The exception would be if you rescued a dog who was kept in a crate for extended periods of time. For these dogs, the crate actually was a jail cell. Please be mindful of your dog’s past experiences with crates.
For most dogs, the crate is great! Being comfortably confined can be soothing to a stressed-out dog. Dogs have an instinct to find a confined area when they are anxious. Just think about what happens when many dogs hear fireworks or a thunderstorm.
My dog, Roxy, gets super freaked out and runs under my bed. She seeks out shelter. Hiding under the bed makes her feel safer. The crate works in the same way!
Make a Cozy Spot
I like to make my dog’s crate really cozy. I want her to have an enjoyable experience while she is in there.
To do this, I fill the crate with my dog’s favorite chew toys, a comfy bed, a soft blanket, and maybe a food puzzle or other enrichment toys. I like these for distracting dogs with anxiety.
You can also put a recently worn shirt of yours in your dog’s crate. This way, she can be comforted by your smell. My dog LOVES when I do this. She will cuddle up with my shirt the whole time!
Be Mindful of Bathroom Breaks
If you want to crate train your dog, please be mindful of his age and potty training needs. A new puppy needs a potty break once an hour. I know–it’s a lot! But it’s important that potty training puppies have a consistent routine.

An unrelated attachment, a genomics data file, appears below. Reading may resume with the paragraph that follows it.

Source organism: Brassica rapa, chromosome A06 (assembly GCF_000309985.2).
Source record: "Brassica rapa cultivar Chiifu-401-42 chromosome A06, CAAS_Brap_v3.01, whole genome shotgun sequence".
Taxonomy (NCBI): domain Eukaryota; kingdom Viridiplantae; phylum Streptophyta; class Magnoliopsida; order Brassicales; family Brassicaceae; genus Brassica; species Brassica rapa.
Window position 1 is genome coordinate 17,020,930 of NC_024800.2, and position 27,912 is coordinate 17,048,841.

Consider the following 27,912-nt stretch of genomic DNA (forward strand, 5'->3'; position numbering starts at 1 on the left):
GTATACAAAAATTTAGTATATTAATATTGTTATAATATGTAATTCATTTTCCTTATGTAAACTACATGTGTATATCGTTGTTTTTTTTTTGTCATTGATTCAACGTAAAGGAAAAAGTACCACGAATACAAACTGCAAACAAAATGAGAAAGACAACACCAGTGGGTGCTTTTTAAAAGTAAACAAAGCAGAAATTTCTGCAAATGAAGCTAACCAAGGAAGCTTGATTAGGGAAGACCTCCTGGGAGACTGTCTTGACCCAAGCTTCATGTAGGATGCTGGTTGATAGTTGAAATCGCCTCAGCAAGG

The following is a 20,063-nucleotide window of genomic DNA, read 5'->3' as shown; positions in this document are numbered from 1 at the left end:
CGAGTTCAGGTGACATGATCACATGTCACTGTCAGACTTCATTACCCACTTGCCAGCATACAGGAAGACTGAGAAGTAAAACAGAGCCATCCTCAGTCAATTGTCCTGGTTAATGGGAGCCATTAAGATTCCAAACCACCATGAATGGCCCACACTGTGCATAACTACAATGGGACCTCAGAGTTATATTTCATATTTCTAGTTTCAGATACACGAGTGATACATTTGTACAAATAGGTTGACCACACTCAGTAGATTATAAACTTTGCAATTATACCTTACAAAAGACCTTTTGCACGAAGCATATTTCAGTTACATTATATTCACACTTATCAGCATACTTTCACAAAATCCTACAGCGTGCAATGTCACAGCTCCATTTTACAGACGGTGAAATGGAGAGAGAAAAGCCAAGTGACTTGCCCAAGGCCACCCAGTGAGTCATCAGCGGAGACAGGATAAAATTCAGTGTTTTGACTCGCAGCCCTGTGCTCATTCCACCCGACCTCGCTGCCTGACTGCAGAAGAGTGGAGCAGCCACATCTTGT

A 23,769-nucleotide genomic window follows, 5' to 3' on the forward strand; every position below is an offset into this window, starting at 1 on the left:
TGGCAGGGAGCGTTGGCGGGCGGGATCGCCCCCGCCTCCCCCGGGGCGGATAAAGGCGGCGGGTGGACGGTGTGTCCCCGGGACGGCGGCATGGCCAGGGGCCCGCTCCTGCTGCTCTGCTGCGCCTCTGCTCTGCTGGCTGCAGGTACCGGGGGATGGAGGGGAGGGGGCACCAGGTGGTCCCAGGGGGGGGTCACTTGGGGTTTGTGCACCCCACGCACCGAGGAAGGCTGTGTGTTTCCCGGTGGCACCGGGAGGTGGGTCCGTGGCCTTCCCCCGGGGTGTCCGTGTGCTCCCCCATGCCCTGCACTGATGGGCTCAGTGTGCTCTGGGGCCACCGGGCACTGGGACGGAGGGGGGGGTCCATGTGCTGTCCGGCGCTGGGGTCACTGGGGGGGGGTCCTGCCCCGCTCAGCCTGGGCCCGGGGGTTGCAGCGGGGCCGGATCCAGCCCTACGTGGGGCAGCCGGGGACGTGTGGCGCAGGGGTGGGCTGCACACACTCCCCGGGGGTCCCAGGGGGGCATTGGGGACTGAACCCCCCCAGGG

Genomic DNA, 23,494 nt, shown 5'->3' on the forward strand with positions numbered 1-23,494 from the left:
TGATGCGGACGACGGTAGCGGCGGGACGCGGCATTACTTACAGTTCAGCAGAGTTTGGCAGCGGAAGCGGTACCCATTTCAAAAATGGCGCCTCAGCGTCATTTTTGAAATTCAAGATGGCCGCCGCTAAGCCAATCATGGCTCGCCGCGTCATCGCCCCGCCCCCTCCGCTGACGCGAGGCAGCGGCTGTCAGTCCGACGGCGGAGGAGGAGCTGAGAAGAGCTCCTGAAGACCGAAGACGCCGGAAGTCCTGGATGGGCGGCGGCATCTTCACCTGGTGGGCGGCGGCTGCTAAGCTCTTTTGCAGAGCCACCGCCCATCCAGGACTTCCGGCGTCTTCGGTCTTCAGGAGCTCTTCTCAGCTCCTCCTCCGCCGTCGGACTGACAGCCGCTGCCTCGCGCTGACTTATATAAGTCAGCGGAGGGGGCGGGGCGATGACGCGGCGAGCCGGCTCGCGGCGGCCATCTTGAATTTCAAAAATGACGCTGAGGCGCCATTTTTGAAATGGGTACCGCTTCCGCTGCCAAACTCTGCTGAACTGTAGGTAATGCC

An adult dog can hold it for longer, but please be compassionate. Dogs shouldn’t be left alone in their crate for more than 5 hours. Most people have more bathroom breaks than that!
Away For the Day?
If you need to be away all day, consider hiring a dog walker or asking a neighbor to help. I know these services can get expensive though, and puppies already cost a lot.
You could also set up a confined area. You could use baby gates or a play pen to give your dog more room to roam. If you use puppy pads, you can keep one inside the enclosure.
But the baby gate is not a dog sitter! This is a temporary solution to prevent accidents and messes around the house.
Avoid leaving your dog alone for more than 5 hours. If you leave your dog alone for too long, you can make separation anxiety worse.
The baby gate might keep your house clean, but it doesn’t solve the root issue. You want to prevent separation anxiety, which is more than just accidents.
Teach Your Dog to Love His Crate
Reward your pup for going into his crate. I like to reward my dog with a combination of treats, praise, and TTouches.
This is a good way to teach your dog to love his crate. Making your dog’s crate a happy place is a big deal!
Once your dog learns that the crate is a safe space, he may feel less separation anxiety.